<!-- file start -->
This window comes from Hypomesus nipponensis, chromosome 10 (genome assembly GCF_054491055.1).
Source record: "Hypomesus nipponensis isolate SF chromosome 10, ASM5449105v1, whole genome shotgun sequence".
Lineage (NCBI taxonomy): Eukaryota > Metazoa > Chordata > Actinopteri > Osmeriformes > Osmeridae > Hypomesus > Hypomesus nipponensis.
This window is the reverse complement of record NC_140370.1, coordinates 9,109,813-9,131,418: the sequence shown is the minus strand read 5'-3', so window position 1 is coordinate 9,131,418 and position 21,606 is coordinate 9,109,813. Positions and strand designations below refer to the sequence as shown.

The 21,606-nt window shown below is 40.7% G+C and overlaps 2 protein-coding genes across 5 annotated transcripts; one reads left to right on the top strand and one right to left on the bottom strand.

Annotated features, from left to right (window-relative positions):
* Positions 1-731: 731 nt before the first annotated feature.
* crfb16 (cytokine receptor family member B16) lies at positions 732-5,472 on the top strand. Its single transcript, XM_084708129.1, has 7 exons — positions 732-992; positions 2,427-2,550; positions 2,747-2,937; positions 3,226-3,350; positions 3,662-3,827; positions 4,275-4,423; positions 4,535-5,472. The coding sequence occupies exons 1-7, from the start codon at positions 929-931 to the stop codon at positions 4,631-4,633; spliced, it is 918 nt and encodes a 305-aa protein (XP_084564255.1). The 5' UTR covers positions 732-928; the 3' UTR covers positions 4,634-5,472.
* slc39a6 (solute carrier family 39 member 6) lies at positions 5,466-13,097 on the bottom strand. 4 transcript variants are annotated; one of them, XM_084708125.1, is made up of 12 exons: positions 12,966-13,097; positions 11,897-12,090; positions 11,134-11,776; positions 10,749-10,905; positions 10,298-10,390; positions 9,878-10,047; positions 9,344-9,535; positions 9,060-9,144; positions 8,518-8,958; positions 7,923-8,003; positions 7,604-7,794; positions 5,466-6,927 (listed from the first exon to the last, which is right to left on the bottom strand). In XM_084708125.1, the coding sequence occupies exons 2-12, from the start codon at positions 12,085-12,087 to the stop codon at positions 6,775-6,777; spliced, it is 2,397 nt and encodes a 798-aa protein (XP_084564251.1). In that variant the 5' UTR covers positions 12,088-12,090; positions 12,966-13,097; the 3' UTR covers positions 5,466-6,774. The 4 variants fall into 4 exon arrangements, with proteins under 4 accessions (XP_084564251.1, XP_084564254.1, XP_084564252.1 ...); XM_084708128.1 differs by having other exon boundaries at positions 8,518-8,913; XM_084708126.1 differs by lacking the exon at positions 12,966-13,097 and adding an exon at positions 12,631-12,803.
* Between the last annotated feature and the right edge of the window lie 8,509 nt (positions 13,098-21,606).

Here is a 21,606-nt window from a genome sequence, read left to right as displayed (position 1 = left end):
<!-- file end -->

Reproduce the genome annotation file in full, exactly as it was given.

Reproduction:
This window comes from Hypomesus nipponensis, chromosome 10 (genome assembly GCF_054491055.1).
Source record: "Hypomesus nipponensis isolate SF chromosome 10, ASM5449105v1, whole genome shotgun sequence".
Lineage (NCBI taxonomy): Eukaryota > Metazoa > Chordata > Actinopteri > Osmeriformes > Osmeridae > Hypomesus > Hypomesus nipponensis.
This window is the reverse complement of record NC_140370.1, coordinates 9,109,813-9,131,418: the sequence shown is the minus strand read 5'-3', so window position 1 is coordinate 9,131,418 and position 21,606 is coordinate 9,109,813. Positions and strand designations below refer to the sequence as shown.

The 21,606-nt window shown below is 40.7% G+C and overlaps 2 protein-coding genes across 5 annotated transcripts; one reads left to right on the top strand and one right to left on the bottom strand.

Annotated features, from left to right (window-relative positions):
* Positions 1-731: 731 nt before the first annotated feature.
* crfb16 (cytokine receptor family member B16) lies at positions 732-5,472 on the top strand. Its single transcript, XM_084708129.1, has 7 exons — positions 732-992; positions 2,427-2,550; positions 2,747-2,937; positions 3,226-3,350; positions 3,662-3,827; positions 4,275-4,423; positions 4,535-5,472. The coding sequence occupies exons 1-7, from the start codon at positions 929-931 to the stop codon at positions 4,631-4,633; spliced, it is 918 nt and encodes a 305-aa protein (XP_084564255.1). The 5' UTR covers positions 732-928; the 3' UTR covers positions 4,634-5,472.
* slc39a6 (solute carrier family 39 member 6) lies at positions 5,466-13,097 on the bottom strand. 4 transcript variants are annotated; one of them, XM_084708125.1, is made up of 12 exons: positions 12,966-13,097; positions 11,897-12,090; positions 11,134-11,776; positions 10,749-10,905; positions 10,298-10,390; positions 9,878-10,047; positions 9,344-9,535; positions 9,060-9,144; positions 8,518-8,958; positions 7,923-8,003; positions 7,604-7,794; positions 5,466-6,927 (listed from the first exon to the last, which is right to left on the bottom strand). In XM_084708125.1, the coding sequence occupies exons 2-12, from the start codon at positions 12,085-12,087 to the stop codon at positions 6,775-6,777; spliced, it is 2,397 nt and encodes a 798-aa protein (XP_084564251.1). In that variant the 5' UTR covers positions 12,088-12,090; positions 12,966-13,097; the 3' UTR covers positions 5,466-6,774. The 4 variants fall into 4 exon arrangements, with proteins under 4 accessions (XP_084564251.1, XP_084564254.1, XP_084564252.1 ...); XM_084708128.1 differs by having other exon boundaries at positions 8,518-8,913; XM_084708126.1 differs by lacking the exon at positions 12,966-13,097 and adding an exon at positions 12,631-12,803.
* Between the last annotated feature and the right edge of the window lie 8,509 nt (positions 13,098-21,606).

Here is a 21,606-nt window from a genome sequence, read left to right as displayed (position 1 = left end):